Lawyers for the founder of the defunct Capital Bank, William Ato Essien, on Thursday, March 17, 2022, grilled an official of the Bank of Ghana (BoG) at the Accra High Court about the liquidity support the Central Bank extended to the bank.
The BoG official — Emmanuel Edward Arhin, a Deputy Chief Manager at the Banking Department of the BoG, was being cross-examined on some documents relating to the liquidity support which he brought after he was subpoenaed by the court.
The GH¢620 million liquidity support the BoG gave to Capital Bank is the subject matter of the trial, with the prosecution making a case that Essien and the other accused person dissipated the money, leading to the collapse of the bank.
However, throughout the trial, Essien has insisted that the liquidity support was a loan which Capital Bank was dutifully paying with interest until it was declared insolvent by the BoG.
Also, he denied that the liquidity support was dissipated as alleged by the prosecution, but rather made a case that the money was used for normal banking business which was not alien to the banking industry.
Counsel for Essien, Baffour Gyawu Bonsu Ashia, who held brief for Thaddeus Sory, sought to reinforce the position of his client by asking Mr Arhin about some interest payments relating to the liquidity support
He asked the witness whether Capital Bank had an operational account with the BoG, to which he answered in the affirmative, adding that it was the said operational account that the BoG paid the liquidity support into.
Counsel then asked Mr Arhin whether on June 26, 2016, the BoG credited the operational account with GH¢150 million, which was the first tranche of the liquidity support, to which the witness answered yes.
On the said amount, counsel further asked Mr Arhin if an interest of GH¢3, 057,534 was paid, to which he answered yes, after looking through the documents.
Below are excerpts of the cross–examination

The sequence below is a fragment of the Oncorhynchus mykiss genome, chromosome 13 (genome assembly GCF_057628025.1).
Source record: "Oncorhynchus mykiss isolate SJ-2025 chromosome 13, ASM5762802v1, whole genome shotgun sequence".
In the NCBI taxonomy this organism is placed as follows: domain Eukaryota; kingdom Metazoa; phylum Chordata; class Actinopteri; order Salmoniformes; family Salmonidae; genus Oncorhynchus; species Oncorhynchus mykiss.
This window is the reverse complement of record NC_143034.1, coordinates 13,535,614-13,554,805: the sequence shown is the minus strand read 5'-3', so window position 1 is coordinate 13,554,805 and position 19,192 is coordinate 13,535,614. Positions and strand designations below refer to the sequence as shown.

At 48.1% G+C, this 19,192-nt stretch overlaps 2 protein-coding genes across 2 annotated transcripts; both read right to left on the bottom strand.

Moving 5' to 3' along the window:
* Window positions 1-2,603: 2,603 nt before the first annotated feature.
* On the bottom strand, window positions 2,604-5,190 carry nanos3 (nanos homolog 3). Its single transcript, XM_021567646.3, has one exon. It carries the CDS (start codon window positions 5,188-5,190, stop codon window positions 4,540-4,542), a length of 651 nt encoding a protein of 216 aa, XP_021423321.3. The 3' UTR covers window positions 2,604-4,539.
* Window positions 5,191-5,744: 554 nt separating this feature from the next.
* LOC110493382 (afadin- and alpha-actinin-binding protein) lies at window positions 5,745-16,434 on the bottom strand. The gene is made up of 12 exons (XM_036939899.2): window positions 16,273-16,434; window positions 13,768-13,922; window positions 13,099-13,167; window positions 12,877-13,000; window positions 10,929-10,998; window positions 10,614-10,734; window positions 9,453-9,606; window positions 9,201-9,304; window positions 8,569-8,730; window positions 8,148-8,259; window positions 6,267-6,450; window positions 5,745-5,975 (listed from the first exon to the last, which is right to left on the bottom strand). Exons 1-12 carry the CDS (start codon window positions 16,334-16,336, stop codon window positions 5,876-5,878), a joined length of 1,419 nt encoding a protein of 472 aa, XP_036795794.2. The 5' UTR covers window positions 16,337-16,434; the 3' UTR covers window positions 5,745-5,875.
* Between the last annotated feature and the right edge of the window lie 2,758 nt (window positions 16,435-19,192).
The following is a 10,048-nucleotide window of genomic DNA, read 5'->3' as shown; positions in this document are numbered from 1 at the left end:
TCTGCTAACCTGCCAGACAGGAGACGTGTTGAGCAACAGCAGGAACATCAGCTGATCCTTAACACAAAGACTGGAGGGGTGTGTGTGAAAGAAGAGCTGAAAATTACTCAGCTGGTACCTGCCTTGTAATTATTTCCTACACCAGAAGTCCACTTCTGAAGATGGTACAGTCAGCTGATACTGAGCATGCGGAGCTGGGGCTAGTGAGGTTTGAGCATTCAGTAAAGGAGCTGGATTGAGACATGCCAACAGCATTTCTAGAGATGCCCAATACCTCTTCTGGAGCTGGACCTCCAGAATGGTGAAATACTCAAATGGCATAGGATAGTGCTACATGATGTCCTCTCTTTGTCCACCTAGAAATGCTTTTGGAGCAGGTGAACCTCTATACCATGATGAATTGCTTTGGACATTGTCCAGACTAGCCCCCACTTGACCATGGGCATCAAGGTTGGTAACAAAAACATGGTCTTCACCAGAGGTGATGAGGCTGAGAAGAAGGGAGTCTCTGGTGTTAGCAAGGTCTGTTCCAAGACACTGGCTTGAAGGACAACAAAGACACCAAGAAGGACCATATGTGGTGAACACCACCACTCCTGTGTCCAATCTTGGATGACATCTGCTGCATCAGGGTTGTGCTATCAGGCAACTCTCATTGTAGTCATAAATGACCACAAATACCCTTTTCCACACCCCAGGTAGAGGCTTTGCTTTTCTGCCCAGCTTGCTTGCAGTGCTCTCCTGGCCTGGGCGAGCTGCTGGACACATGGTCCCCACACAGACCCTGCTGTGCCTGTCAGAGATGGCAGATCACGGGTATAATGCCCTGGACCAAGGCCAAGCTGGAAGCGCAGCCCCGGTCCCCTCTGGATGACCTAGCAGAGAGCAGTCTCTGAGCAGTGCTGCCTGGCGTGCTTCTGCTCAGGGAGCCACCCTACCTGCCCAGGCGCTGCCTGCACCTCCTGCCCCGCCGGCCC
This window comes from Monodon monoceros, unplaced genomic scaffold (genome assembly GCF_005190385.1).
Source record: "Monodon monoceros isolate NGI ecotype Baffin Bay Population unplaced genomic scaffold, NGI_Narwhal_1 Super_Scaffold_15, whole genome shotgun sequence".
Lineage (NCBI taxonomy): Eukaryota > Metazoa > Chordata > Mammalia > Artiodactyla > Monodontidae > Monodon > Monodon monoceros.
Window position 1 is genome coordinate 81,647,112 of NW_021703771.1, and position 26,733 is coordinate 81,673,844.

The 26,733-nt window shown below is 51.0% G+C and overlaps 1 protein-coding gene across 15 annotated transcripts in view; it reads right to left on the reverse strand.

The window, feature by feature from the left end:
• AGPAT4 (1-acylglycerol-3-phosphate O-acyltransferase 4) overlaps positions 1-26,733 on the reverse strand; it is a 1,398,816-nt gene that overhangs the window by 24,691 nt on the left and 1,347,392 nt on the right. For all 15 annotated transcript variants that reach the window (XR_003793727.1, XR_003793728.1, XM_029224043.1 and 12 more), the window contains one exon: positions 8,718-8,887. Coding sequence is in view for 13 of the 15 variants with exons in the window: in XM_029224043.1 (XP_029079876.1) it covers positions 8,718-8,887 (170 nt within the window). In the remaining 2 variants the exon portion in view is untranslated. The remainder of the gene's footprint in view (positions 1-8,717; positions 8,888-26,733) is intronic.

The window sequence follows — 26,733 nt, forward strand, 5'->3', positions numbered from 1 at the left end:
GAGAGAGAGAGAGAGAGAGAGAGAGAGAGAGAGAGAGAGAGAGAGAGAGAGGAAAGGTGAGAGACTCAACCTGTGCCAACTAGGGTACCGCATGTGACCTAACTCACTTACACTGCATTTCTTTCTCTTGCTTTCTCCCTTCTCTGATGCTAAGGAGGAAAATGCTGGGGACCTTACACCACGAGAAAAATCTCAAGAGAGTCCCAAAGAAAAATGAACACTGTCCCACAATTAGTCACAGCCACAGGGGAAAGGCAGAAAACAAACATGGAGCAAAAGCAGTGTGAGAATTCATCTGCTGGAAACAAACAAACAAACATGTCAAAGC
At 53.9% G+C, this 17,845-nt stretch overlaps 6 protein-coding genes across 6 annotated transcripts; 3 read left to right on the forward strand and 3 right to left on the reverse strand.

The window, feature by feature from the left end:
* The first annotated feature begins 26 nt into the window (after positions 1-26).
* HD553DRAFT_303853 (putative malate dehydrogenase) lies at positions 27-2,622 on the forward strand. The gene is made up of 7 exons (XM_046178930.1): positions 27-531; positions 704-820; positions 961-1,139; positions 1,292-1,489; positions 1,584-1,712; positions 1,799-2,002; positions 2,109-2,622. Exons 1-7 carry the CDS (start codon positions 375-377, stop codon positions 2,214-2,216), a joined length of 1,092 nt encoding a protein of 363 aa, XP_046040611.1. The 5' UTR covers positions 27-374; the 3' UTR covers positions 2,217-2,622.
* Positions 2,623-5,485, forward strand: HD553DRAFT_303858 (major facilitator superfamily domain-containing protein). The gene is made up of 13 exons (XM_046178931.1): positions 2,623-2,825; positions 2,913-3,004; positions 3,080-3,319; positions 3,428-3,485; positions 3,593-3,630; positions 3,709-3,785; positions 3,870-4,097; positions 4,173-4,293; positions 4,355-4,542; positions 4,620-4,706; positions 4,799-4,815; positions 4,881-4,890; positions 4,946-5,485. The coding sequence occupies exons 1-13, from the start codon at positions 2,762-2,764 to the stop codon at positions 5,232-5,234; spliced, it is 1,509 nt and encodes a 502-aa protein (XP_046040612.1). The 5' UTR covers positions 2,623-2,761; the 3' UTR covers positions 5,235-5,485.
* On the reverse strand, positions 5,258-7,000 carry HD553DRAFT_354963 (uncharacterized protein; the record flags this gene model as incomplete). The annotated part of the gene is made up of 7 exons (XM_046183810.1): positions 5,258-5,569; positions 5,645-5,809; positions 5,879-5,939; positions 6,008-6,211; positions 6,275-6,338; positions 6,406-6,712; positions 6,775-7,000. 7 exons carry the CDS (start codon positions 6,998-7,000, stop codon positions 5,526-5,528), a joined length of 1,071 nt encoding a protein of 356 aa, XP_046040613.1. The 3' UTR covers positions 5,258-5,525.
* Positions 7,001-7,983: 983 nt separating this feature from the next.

Mr Ashia: Can you confirm to this court that on September 25, 2015, the account of Capital Bank was credited with an amount of GH¢300 million?
Mr Arhin: Yes, my Lord.
Mr Ashia: How much was paid by Capital Bank as interest in December 11, 2015?
Mr Arhin: GH¢9, 936,986.
Counsel then brought the defence of Essien to a close after which the prosecutor, Marina Appiah Opare, a Chief State Attorney, also cross-examined Mr Arhin.
Ms Opare asked the witness if the interest payments by Capital Bank were in compliance with the terms of the liquidity support, to which Mr Arhin answered yes.
Hearing continues on March 24 at the court, presided over by Justice Eric Kyei Baffour, a Justice of the Court of Appeal, sitting as a High Court judge.
The second accused person — Fitzgerald Odonkor, a former MD of Capital Bank, is expected to open his defence on that day.
Essien is standing trial with Odonkor and the MD of MC Management Services, a company said to be owned by Essien, Tettey Nettey.
The prosecution has accused the three persons of engaging in various illegal acts that led to the dissipation of a chunk of the GH¢620 million liquidity support given to the Capital Bank by the BoG between June 2015 and November 2016.
The accused persons have pleaded not guilty to various counts of stealing, abetment to stealing, conspiracy to steal and money laundering.
Capital Bank was one of the first banks that collapsed after a massive clean-up of financial institutions by the BoG started in 2017.
On August 14, 2017, its licence and that of UT Bank were revoked by the BoG, after the BoG had declared them insolvent.
The BoG allowed the state-owned bank, the GCB Bank, to acquire the two banks in order to protect depositors’ funds and also enable them to stay afloat.
The hurricane that swept through the banking sector due to the collapse of the two banks further heightened in August 2018 when the central bank collapsed five other indigenous banks and merged them into one entity — Consolidated Bank, Ghana.